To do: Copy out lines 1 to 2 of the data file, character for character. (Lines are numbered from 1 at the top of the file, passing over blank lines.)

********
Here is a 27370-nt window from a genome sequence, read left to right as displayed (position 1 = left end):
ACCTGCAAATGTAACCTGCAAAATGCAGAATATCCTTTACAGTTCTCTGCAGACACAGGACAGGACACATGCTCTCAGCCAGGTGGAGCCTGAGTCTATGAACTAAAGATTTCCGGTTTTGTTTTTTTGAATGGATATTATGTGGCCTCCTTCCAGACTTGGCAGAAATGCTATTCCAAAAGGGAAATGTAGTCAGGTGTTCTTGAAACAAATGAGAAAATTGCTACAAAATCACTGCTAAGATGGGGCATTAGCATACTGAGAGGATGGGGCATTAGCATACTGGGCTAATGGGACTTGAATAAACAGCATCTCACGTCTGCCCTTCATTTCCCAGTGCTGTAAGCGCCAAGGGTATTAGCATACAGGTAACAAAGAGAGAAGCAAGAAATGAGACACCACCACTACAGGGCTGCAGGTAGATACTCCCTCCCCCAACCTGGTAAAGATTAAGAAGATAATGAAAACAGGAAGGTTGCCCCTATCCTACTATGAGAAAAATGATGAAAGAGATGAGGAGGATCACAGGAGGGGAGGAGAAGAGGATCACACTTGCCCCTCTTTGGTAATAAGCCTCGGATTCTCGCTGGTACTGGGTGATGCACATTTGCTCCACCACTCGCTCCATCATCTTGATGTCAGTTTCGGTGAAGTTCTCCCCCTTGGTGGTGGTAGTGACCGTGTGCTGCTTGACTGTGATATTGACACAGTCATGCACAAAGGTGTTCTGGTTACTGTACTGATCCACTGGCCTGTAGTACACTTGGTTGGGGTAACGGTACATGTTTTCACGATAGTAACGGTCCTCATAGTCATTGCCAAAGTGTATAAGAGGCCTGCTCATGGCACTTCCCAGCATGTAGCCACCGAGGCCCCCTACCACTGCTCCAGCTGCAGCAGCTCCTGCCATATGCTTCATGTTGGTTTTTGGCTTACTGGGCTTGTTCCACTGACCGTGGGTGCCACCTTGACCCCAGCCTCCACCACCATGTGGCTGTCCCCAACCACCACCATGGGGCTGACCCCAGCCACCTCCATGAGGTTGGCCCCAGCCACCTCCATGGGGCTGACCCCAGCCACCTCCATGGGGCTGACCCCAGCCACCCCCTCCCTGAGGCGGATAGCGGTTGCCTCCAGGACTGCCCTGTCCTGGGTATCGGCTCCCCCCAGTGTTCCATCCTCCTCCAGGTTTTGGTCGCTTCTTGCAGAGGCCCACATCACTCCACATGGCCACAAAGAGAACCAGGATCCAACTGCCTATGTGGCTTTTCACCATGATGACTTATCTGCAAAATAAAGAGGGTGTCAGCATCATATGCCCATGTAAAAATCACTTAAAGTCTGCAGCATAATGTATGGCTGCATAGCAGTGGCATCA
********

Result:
Here is a 27370-nt window from a genome sequence, read left to right as displayed (position 1 = left end):
ACCTGCAAATGTAACCTGCAAAATGCAGAATATCCTTTACAGTTCTCTGCAGACACAGGACAGGACACATGCTCTCAGCCAGGTGGAGCCTGAGTCTATGAACTAAAGATTTCCGGTTTTGTTTTTTTGAATGGATATTATGTGGCCTCCTTCCAGACTTGGCAGAAATGCTATTCCAAAAGGGAAATGTAGTCAGGTGTTCTTGAAACAAATGAGAAAATTGCTACAAAATCACTGCTAAGATGGGGCATTAGCATACTGAGAGGATGGGGCATTAGCATACTGGGCTAATGGGACTTGAATAAACAGCATCTCACGTCTGCCCTTCATTTCCCAGTGCTGTAAGCGCCAAGGGTATTAGCATACAGGTAACAAAGAGAGAAGCAAGAAATGAGACACCACCACTACAGGGCTGCAGGTAGATACTCCCTCCCCCAACCTGGTAAAGATTAAGAAGATAATGAAAACAGGAAGGTTGCCCCTATCCTACTATGAGAAAAATGATGAAAGAGATGAGGAGGATCACAGGAGGGGAGGAGAAGAGGATCACACTTGCCCCTCTTTGGTAATAAGCCTCGGATTCTCGCTGGTACTGGGTGATGCACATTTGCTCCACCACTCGCTCCATCATCTTGATGTCAGTTTCGGTGAAGTTCTCCCCCTTGGTGGTGGTAGTGACCGTGTGCTGCTTGACTGTGATATTGACACAGTCATGCACAAAGGTGTTCTGGTTACTGTACTGATCCACTGGCCTGTAGTACACTTGGTTGGGGTAACGGTACATGTTTTCACGATAGTAACGGTCCTCATAGTCATTGCCAAAGTGTATAAGAGGCCTGCTCATGGCACTTCCCAGCATGTAGCCACCGAGGCCCCCTACCACTGCTCCAGCTGCAGCAGCTCCTGCCATATGCTTCATGTTGGTTTTTGGCTTACTGGGCTTGTTCCACTGACCGTGGGTGCCACCTTGACCCCAGCCTCCACCACCATGTGGCTGTCCCCAACCACCACCATGGGGCTGACCCCAGCCACCTCCATGAGGTTGGCCCCAGCCACCTCCATGGGGCTGACCCCAGCCACCTCCATGGGGCTGACCCCAGCCACCCCCTCCCTGAGGCGGATAGCGGTTGCCTCCAGGACTGCCCTGTCCTGGGTATCGGCTCCCCCCAGTGTTCCATCCTCCTCCAGGTTTTGGTCGCTTCTTGCAGAGGCCCACATCACTCCACATGGCCACAAAGAGAACCAGGATCCAACTGCCTATGTGGCTTTTCACCATGATGACTTATCTGCAAAATAAAGAGGGTGTCAGCATCATATGCCCATGTAAAAATCACTTAAAGTCTGCAGCATAATGTATGGCTGCATAGCAGTGGCATCA